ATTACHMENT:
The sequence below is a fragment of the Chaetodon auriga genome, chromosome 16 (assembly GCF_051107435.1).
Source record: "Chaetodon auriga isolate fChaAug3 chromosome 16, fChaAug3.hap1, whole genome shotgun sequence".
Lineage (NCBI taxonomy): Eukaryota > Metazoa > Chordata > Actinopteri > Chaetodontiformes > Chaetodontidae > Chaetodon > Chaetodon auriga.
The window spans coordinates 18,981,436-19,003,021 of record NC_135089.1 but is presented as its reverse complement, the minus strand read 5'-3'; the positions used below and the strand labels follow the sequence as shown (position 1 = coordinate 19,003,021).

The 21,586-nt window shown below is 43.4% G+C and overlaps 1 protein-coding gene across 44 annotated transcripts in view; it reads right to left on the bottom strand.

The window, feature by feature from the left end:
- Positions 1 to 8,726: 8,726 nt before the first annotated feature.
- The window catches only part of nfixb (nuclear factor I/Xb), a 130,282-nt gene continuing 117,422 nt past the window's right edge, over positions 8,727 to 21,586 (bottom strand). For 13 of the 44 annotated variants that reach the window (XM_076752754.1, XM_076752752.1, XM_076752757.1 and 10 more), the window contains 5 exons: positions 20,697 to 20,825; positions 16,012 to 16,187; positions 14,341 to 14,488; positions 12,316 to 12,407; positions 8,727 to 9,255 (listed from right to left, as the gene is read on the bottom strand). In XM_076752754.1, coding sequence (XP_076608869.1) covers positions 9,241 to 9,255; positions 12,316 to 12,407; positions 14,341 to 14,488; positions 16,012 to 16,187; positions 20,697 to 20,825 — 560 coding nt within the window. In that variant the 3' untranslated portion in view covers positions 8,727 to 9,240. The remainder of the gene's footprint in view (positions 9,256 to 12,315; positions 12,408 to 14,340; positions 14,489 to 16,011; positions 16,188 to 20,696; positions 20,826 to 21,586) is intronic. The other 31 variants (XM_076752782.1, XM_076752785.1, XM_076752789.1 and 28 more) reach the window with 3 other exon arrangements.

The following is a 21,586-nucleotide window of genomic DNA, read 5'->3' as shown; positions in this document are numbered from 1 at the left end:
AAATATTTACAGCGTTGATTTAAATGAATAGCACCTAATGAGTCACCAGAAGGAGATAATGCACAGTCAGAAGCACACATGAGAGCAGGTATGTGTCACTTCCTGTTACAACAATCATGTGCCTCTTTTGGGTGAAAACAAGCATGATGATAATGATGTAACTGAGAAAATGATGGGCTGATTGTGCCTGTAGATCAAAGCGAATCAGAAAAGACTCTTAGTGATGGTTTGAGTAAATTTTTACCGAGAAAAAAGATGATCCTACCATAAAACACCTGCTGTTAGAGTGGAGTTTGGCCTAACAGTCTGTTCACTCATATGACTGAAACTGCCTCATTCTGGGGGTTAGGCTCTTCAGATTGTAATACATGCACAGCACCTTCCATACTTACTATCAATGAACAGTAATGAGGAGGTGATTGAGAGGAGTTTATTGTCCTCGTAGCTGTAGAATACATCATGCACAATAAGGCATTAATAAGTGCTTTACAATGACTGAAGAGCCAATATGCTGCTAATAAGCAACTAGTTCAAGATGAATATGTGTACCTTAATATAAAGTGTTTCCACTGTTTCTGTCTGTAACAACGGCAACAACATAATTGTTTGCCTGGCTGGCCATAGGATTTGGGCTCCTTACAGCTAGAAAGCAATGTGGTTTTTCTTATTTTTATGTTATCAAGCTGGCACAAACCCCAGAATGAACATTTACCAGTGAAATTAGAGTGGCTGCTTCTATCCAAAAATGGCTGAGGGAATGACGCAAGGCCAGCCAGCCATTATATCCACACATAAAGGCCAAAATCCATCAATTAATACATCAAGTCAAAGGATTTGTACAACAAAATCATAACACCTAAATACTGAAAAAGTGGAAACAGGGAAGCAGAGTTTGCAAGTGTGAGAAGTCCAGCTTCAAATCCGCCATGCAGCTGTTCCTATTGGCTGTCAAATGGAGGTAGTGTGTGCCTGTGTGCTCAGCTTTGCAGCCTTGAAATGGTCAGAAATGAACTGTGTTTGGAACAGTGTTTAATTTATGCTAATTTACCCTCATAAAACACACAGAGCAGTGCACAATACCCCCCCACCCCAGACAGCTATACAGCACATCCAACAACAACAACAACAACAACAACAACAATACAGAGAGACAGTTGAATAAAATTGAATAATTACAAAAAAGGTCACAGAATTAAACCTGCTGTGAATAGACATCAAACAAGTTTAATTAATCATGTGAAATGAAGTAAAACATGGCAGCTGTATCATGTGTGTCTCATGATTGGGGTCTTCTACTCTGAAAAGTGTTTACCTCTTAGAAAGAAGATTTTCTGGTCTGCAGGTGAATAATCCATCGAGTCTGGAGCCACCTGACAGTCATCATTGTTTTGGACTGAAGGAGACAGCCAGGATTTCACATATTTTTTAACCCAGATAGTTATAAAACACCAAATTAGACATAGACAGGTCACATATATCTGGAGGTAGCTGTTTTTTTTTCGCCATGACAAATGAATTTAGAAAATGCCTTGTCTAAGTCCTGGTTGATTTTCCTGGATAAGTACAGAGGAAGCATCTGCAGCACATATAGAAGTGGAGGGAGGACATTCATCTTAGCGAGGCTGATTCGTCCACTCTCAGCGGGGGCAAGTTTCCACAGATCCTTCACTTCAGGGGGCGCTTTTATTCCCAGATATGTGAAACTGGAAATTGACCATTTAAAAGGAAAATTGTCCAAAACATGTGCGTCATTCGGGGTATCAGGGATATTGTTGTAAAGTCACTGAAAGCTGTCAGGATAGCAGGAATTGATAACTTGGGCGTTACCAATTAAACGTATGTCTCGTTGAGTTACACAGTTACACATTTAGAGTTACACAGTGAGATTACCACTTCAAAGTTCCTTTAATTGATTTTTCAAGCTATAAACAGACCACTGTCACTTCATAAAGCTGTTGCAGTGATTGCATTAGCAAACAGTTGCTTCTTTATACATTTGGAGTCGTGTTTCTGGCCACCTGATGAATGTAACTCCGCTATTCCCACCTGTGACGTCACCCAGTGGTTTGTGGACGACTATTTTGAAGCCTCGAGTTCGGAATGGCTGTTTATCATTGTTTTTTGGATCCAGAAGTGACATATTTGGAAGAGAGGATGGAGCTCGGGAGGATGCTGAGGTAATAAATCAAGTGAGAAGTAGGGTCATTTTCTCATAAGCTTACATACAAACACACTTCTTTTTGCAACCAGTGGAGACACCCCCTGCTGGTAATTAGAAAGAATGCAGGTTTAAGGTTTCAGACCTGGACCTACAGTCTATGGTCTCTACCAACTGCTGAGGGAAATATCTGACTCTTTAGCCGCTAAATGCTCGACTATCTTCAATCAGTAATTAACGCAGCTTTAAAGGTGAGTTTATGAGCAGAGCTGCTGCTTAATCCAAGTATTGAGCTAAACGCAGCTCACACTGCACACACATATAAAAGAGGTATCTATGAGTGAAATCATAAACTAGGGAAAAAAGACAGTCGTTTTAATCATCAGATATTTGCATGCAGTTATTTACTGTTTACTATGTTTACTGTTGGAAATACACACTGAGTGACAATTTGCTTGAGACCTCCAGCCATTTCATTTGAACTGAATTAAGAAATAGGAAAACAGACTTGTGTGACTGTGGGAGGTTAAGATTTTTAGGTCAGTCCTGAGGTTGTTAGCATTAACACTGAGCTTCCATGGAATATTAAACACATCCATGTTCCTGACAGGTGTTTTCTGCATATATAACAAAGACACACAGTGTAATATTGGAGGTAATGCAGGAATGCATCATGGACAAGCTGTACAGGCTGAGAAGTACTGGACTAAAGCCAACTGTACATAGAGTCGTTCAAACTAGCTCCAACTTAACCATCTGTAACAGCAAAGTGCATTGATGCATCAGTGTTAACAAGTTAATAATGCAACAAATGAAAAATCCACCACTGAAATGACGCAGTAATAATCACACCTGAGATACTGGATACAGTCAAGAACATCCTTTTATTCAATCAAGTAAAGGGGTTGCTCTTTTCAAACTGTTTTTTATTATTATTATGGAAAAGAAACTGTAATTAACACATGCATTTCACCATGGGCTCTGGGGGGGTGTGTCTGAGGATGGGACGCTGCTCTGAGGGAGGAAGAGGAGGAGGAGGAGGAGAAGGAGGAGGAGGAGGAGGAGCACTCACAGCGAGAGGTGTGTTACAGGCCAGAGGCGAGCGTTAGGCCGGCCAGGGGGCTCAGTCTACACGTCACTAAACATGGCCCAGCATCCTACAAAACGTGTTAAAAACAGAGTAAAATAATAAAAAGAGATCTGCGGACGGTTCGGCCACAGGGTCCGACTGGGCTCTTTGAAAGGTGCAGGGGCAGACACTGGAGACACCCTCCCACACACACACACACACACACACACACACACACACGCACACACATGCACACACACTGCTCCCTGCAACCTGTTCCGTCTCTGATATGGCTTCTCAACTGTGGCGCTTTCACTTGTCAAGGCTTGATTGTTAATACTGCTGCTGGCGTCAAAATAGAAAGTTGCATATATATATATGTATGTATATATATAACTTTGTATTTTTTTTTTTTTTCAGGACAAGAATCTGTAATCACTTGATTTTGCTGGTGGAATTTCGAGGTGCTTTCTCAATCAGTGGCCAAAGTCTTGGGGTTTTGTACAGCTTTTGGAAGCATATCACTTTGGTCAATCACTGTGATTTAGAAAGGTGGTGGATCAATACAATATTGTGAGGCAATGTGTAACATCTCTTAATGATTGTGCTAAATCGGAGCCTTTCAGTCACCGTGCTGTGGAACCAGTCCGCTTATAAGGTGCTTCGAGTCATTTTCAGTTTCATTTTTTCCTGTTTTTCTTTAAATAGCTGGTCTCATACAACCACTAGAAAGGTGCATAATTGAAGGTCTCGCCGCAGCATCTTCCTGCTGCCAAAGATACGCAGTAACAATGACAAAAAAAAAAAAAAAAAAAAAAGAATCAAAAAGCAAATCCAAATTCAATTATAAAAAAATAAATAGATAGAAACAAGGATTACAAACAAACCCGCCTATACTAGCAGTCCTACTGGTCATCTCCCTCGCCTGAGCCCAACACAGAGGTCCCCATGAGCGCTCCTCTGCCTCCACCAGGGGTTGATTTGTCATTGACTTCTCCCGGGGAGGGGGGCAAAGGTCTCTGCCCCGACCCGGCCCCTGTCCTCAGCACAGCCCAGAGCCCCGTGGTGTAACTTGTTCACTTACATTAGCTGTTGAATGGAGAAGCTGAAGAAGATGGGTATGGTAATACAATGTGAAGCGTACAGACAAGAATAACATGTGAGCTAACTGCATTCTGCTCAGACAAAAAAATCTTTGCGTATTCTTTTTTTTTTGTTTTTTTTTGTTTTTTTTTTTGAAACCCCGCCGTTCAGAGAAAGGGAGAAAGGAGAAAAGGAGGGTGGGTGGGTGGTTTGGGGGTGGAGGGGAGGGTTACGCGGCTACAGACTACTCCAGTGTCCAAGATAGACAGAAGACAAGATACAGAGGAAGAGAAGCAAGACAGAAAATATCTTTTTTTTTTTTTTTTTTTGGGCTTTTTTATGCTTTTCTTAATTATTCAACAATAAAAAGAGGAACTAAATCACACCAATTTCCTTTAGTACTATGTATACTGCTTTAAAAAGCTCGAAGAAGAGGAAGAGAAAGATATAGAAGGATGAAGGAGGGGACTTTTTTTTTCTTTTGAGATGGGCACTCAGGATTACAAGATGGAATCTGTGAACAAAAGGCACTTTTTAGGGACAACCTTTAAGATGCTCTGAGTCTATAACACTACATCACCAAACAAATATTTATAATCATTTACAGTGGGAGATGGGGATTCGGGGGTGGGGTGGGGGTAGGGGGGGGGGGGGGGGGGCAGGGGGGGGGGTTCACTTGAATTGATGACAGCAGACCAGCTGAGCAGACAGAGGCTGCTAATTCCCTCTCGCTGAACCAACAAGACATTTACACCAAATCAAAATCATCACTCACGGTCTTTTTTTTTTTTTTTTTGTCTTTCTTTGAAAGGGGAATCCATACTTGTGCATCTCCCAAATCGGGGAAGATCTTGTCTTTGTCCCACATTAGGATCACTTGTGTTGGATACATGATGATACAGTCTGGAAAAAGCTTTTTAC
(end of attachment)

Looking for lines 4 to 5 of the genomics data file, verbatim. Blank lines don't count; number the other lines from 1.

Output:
The window spans coordinates 18,981,436-19,003,021 of record NC_135089.1 but is presented as its reverse complement, the minus strand read 5'-3'; the positions used below and the strand labels follow the sequence as shown (position 1 = coordinate 19,003,021).

The 21,586-nt window shown below is 43.4% G+C and overlaps 1 protein-coding gene across 44 annotated transcripts in view; it reads right to left on the bottom strand.